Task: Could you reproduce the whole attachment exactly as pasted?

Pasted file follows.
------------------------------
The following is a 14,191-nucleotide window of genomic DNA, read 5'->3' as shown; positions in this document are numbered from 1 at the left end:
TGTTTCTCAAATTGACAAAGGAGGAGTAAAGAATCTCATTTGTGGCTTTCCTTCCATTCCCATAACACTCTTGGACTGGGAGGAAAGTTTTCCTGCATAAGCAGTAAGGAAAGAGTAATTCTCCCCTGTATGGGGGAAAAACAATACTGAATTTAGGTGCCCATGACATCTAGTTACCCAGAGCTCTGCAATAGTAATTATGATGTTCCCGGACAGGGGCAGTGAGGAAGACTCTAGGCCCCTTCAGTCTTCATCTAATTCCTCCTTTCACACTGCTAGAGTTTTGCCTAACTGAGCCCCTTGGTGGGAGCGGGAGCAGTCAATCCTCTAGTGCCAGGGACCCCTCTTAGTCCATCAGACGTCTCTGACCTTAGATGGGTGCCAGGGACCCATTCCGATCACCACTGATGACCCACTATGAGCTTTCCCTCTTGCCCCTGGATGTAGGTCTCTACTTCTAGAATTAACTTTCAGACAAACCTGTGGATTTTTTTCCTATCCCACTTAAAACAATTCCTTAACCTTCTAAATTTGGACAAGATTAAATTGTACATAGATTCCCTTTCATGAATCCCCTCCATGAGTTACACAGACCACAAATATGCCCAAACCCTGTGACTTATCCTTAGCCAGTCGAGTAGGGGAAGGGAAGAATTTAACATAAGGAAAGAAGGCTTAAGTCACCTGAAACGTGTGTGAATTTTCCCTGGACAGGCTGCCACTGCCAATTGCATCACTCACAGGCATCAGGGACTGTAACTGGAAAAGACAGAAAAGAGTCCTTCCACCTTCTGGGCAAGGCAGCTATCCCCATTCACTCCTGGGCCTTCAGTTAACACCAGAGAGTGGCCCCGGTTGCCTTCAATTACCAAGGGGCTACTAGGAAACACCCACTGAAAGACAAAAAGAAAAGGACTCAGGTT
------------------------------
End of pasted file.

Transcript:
The following is a 14,191-nucleotide window of genomic DNA, read 5'->3' as shown; positions in this document are numbered from 1 at the left end:
TGTTTCTCAAATTGACAAAGGAGGAGTAAAGAATCTCATTTGTGGCTTTCCTTCCATTCCCATAACACTCTTGGACTGGGAGGAAAGTTTTCCTGCATAAGCAGTAAGGAAAGAGTAATTCTCCCCTGTATGGGGGAAAAACAATACTGAATTTAGGTGCCCATGACATCTAGTTACCCAGAGCTCTGCAATAGTAATTATGATGTTCCCGGACAGGGGCAGTGAGGAAGACTCTAGGCCCCTTCAGTCTTCATCTAATTCCTCCTTTCACACTGCTAGAGTTTTGCCTAACTGAGCCCCTTGGTGGGAGCGGGAGCAGTCAATCCTCTAGTGCCAGGGACCCCTCTTAGTCCATCAGACGTCTCTGACCTTAGATGGGTGCCAGGGACCCATTCCGATCACCACTGATGACCCACTATGAGCTTTCCCTCTTGCCCCTGGATGTAGGTCTCTACTTCTAGAATTAACTTTCAGACAAACCTGTGGATTTTTTTCCTATCCCACTTAAAACAATTCCTTAACCTTCTAAATTTGGACAAGATTAAATTGTACATAGATTCCCTTTCATGAATCCCCTCCATGAGTTACACAGACCACAAATATGCCCAAACCCTGTGACTTATCCTTAGCCAGTCGAGTAGGGGAAGGGAAGAATTTAACATAAGGAAAGAAGGCTTAAGTCACCTGAAACGTGTGTGAATTTTCCCTGGACAGGCTGCCACTGCCAATTGCATCACTCACAGGCATCAGGGACTGTAACTGGAAAAGACAGAAAAGAGTCCTTCCACCTTCTGGGCAAGGCAGCTATCCCCATTCACTCCTGGGCCTTCAGTTAACACCAGAGAGTGGCCCCGGTTGCCTTCAATTACCAAGGGGCTACTAGGAAACACCCACTGAAAGACAAAAAGAAAAGGACTCAGGTT